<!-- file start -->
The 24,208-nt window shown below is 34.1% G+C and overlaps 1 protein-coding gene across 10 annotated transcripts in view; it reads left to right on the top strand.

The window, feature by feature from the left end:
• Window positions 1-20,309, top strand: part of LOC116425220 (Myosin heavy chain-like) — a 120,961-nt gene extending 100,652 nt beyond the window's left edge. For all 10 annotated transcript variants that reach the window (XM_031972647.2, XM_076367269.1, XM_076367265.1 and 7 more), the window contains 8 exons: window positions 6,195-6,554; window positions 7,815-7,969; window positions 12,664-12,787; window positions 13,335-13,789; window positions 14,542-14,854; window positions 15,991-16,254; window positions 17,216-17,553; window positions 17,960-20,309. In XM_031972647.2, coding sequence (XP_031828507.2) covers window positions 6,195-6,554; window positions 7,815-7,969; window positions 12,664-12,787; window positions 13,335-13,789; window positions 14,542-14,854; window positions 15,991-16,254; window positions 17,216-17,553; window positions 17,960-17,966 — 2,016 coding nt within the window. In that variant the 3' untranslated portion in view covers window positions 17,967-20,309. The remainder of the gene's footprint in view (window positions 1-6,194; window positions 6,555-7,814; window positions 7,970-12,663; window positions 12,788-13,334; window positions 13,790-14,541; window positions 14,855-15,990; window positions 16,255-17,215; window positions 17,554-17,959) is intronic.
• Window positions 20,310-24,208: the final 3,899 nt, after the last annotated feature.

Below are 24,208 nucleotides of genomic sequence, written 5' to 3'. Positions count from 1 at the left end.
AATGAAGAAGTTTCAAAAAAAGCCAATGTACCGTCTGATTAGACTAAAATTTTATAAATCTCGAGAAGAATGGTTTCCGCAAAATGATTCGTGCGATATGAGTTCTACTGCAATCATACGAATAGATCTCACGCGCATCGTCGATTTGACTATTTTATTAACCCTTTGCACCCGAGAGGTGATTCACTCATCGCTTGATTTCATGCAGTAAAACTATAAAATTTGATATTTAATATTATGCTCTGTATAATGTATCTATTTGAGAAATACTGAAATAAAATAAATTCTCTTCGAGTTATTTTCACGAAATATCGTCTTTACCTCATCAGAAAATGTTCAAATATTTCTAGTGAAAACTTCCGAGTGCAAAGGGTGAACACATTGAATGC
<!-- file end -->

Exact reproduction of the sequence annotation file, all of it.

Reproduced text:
The 24,208-nt window shown below is 34.1% G+C and overlaps 1 protein-coding gene across 10 annotated transcripts in view; it reads left to right on the top strand.

The window, feature by feature from the left end:
• Window positions 1-20,309, top strand: part of LOC116425220 (Myosin heavy chain-like) — a 120,961-nt gene extending 100,652 nt beyond the window's left edge. For all 10 annotated transcript variants that reach the window (XM_031972647.2, XM_076367269.1, XM_076367265.1 and 7 more), the window contains 8 exons: window positions 6,195-6,554; window positions 7,815-7,969; window positions 12,664-12,787; window positions 13,335-13,789; window positions 14,542-14,854; window positions 15,991-16,254; window positions 17,216-17,553; window positions 17,960-20,309. In XM_031972647.2, coding sequence (XP_031828507.2) covers window positions 6,195-6,554; window positions 7,815-7,969; window positions 12,664-12,787; window positions 13,335-13,789; window positions 14,542-14,854; window positions 15,991-16,254; window positions 17,216-17,553; window positions 17,960-17,966 — 2,016 coding nt within the window. In that variant the 3' untranslated portion in view covers window positions 17,967-20,309. The remainder of the gene's footprint in view (window positions 1-6,194; window positions 6,555-7,814; window positions 7,970-12,663; window positions 12,788-13,334; window positions 13,790-14,541; window positions 14,855-15,990; window positions 16,255-17,215; window positions 17,554-17,959) is intronic.
• Window positions 20,310-24,208: the final 3,899 nt, after the last annotated feature.

Below are 24,208 nucleotides of genomic sequence, written 5' to 3'. Positions count from 1 at the left end.
AATGAAGAAGTTTCAAAAAAAGCCAATGTACCGTCTGATTAGACTAAAATTTTATAAATCTCGAGAAGAATGGTTTCCGCAAAATGATTCGTGCGATATGAGTTCTACTGCAATCATACGAATAGATCTCACGCGCATCGTCGATTTGACTATTTTATTAACCCTTTGCACCCGAGAGGTGATTCACTCATCGCTTGATTTCATGCAGTAAAACTATAAAATTTGATATTTAATATTATGCTCTGTATAATGTATCTATTTGAGAAATACTGAAATAAAATAAATTCTCTTCGAGTTATTTTCACGAAATATCGTCTTTACCTCATCAGAAAATGTTCAAATATTTCTAGTGAAAACTTCCGAGTGCAAAGGGTGAACACATTGAATGC